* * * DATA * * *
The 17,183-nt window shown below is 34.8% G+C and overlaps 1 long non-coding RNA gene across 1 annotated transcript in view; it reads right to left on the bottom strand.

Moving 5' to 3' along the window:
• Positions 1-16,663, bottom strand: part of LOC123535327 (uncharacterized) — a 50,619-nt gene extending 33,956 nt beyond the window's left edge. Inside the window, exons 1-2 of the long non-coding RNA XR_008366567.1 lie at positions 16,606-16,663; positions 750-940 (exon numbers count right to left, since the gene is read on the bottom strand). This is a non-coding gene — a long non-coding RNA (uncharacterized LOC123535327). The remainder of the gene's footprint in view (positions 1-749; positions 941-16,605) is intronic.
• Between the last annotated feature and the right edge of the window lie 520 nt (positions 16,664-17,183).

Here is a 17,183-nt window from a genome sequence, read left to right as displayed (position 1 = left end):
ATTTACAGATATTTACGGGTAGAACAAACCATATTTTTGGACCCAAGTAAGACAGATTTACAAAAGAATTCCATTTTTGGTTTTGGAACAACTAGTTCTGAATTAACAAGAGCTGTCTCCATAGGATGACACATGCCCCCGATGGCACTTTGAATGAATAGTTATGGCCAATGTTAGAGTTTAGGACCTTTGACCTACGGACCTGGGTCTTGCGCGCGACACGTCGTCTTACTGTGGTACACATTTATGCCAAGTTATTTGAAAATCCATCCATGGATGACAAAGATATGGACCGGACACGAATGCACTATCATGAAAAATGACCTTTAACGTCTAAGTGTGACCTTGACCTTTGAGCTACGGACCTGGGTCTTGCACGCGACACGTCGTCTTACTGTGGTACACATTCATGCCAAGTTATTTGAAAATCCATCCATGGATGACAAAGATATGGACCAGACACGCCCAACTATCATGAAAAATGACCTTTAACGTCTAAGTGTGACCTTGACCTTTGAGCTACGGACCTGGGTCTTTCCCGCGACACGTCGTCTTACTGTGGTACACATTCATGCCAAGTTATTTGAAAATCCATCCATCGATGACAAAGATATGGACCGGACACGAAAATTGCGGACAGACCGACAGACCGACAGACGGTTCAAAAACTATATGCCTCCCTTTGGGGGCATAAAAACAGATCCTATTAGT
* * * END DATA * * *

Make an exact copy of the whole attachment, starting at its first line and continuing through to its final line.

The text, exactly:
The 17,183-nt window shown below is 34.8% G+C and overlaps 1 long non-coding RNA gene across 1 annotated transcript in view; it reads right to left on the bottom strand.

Moving 5' to 3' along the window:
• Positions 1-16,663, bottom strand: part of LOC123535327 (uncharacterized) — a 50,619-nt gene extending 33,956 nt beyond the window's left edge. Inside the window, exons 1-2 of the long non-coding RNA XR_008366567.1 lie at positions 16,606-16,663; positions 750-940 (exon numbers count right to left, since the gene is read on the bottom strand). This is a non-coding gene — a long non-coding RNA (uncharacterized LOC123535327). The remainder of the gene's footprint in view (positions 1-749; positions 941-16,605) is intronic.
• Between the last annotated feature and the right edge of the window lie 520 nt (positions 16,664-17,183).

Here is a 17,183-nt window from a genome sequence, read left to right as displayed (position 1 = left end):
ATTTACAGATATTTACGGGTAGAACAAACCATATTTTTGGACCCAAGTAAGACAGATTTACAAAAGAATTCCATTTTTGGTTTTGGAACAACTAGTTCTGAATTAACAAGAGCTGTCTCCATAGGATGACACATGCCCCCGATGGCACTTTGAATGAATAGTTATGGCCAATGTTAGAGTTTAGGACCTTTGACCTACGGACCTGGGTCTTGCGCGCGACACGTCGTCTTACTGTGGTACACATTTATGCCAAGTTATTTGAAAATCCATCCATGGATGACAAAGATATGGACCGGACACGAATGCACTATCATGAAAAATGACCTTTAACGTCTAAGTGTGACCTTGACCTTTGAGCTACGGACCTGGGTCTTGCACGCGACACGTCGTCTTACTGTGGTACACATTCATGCCAAGTTATTTGAAAATCCATCCATGGATGACAAAGATATGGACCAGACACGCCCAACTATCATGAAAAATGACCTTTAACGTCTAAGTGTGACCTTGACCTTTGAGCTACGGACCTGGGTCTTTCCCGCGACACGTCGTCTTACTGTGGTACACATTCATGCCAAGTTATTTGAAAATCCATCCATCGATGACAAAGATATGGACCGGACACGAAAATTGCGGACAGACCGACAGACCGACAGACGGTTCAAAAACTATATGCCTCCCTTTGGGGGCATAAAAACAGATCCTATTAGT